For me the surrogate concept is practice. That is, we explain or maybe just perceive things a certain way, and this way of perceiving enables certain kinds of practice, e.g. enables us to cross a busy street without dying or negotiate delicate unspoken political agreements in civil society or what have you, and therefore people go on using that way of perceiving, and so it persists. Or not: what gets defined as shamanism in one social context appears as schizophrenia in another; an increase in ambient sound in the ocean disrupts whales’ ability to sing to one another; and the mode of perception dies out. That’s what I mean when I say that knowledge validates itself in practice; by ‘validate’ I really mean ‘reproduces itself’. There’s no deeper meaning, just endless non-teleological evolution of matter and energy. The only goals to be found in any of it are the goals of subjects themselves, myself included.

      So some explanations contribute to ongoing scientific practice, and thereby reproduce themselves. To vulgarize Kuhn, normal science is the business of producing solved puzzles; some theories help scientists do that better than others; paradigm shifts are like major retoolings in a production plant (which get less and less common as the cumulative capital investment gets bigger and bigger). It’s all *work*.

      But as you say, there is the problem of counterfactuals. If I want to explain social events in terms of some structured social process that doesn’t reduce to the subjective intentions of individuals, and hence are not immediately empirically observable, then how do I justify this to my fellow scientists? The easiest move is to say that these structures are real and/or that structural explanations are true. My alternative is to say that I expect such explanations will do some work that intention-oriented explanations will not. But then the question arises, what work? So I feel obliged, out of epistemological honesty, to state that my goal is some kind of egalitarian social revolution. But then of course not everyone thinks that possible or desirable.To me it seems that part of the work done by the concept of truth is to allow us to sidestep or defer or at least sublimate these questions of practical political orientation. Once we take that away, we’re thrown back on having to declare the ultimate practical point of our work, which we inevitably will disagree about.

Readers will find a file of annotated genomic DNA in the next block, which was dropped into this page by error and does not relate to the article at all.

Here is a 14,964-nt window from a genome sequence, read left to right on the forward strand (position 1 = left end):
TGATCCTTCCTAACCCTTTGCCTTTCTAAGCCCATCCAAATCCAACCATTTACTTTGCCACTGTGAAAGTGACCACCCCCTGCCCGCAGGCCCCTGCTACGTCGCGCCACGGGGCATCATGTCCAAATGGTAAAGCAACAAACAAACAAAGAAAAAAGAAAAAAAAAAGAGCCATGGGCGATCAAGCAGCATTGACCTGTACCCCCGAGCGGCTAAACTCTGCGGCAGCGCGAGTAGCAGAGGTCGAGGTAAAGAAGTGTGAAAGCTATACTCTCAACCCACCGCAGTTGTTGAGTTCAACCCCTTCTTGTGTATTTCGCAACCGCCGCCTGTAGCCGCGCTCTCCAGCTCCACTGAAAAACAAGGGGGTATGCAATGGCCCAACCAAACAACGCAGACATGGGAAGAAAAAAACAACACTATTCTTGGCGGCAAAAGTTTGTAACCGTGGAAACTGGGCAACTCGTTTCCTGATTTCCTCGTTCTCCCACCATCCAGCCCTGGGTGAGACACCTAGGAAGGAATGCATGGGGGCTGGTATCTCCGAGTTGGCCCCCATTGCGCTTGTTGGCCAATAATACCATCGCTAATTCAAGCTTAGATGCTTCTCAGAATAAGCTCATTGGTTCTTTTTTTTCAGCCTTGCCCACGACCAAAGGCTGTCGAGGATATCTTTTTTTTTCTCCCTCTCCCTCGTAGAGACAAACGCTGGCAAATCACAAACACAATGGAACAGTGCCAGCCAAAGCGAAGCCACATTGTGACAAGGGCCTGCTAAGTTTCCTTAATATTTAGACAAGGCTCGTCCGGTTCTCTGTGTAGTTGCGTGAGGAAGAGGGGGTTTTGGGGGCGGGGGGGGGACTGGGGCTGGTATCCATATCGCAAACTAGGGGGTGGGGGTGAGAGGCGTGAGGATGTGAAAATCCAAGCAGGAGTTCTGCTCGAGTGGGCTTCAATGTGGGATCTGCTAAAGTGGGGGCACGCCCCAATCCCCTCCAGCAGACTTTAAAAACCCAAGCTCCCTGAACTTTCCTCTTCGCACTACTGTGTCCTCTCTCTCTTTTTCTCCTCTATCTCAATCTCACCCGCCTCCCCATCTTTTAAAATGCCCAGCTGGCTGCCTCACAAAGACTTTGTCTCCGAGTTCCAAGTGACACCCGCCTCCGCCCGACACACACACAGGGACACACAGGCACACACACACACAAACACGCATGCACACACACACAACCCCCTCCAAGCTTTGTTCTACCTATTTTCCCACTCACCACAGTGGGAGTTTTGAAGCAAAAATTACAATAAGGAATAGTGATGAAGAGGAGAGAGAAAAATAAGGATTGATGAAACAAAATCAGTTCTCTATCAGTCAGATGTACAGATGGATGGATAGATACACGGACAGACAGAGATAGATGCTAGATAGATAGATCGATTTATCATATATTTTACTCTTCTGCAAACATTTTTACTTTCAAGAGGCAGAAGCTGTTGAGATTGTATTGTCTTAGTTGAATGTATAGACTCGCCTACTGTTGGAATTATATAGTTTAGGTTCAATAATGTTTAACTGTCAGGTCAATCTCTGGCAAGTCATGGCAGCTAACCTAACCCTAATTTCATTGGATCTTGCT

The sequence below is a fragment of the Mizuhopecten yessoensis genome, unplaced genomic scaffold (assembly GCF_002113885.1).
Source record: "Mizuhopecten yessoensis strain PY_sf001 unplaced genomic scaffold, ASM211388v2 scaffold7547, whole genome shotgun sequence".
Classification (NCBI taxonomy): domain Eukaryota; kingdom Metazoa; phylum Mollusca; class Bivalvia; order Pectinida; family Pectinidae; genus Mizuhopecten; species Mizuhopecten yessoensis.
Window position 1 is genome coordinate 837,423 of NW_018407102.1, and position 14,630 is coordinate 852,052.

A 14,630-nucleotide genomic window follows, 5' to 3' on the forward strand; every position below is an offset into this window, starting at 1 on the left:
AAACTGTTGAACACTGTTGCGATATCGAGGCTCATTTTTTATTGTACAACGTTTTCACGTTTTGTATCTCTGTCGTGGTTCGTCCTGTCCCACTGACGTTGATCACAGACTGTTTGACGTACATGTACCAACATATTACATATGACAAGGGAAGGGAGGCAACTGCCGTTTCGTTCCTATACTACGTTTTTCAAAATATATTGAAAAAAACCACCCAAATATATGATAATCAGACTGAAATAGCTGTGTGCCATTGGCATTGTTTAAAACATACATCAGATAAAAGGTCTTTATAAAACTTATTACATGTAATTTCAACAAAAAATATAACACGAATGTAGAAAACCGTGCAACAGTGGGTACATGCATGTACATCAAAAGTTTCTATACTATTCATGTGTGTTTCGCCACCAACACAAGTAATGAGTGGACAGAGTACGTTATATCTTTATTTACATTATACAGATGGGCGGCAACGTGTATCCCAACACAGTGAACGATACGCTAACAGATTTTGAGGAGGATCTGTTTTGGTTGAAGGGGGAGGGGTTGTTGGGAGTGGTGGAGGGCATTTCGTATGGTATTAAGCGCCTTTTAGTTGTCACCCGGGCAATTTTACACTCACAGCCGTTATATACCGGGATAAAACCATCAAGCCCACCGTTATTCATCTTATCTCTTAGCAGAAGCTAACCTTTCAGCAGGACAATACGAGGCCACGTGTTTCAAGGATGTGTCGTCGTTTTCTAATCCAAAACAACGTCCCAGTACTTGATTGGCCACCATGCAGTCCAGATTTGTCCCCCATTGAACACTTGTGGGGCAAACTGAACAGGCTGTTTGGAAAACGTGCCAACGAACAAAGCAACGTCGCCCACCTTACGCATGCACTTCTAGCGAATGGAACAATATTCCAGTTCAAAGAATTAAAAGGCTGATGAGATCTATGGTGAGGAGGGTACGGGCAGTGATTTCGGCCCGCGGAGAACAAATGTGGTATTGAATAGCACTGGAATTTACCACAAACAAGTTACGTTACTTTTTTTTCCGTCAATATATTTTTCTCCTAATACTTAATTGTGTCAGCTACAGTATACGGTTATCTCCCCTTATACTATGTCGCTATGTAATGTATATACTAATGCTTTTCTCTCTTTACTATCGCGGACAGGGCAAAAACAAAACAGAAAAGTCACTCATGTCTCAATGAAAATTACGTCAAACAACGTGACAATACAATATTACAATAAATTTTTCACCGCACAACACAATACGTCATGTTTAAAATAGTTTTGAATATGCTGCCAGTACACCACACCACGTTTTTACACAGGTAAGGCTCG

But I don’t know – does that speak to your concern? Why is it that you are interested in counterfactuals? And how does this relate to the need for a surrogate or substitute for the concept of truth? Having written all this, I feel as if I’ve missed something crucial in what you were trying to say.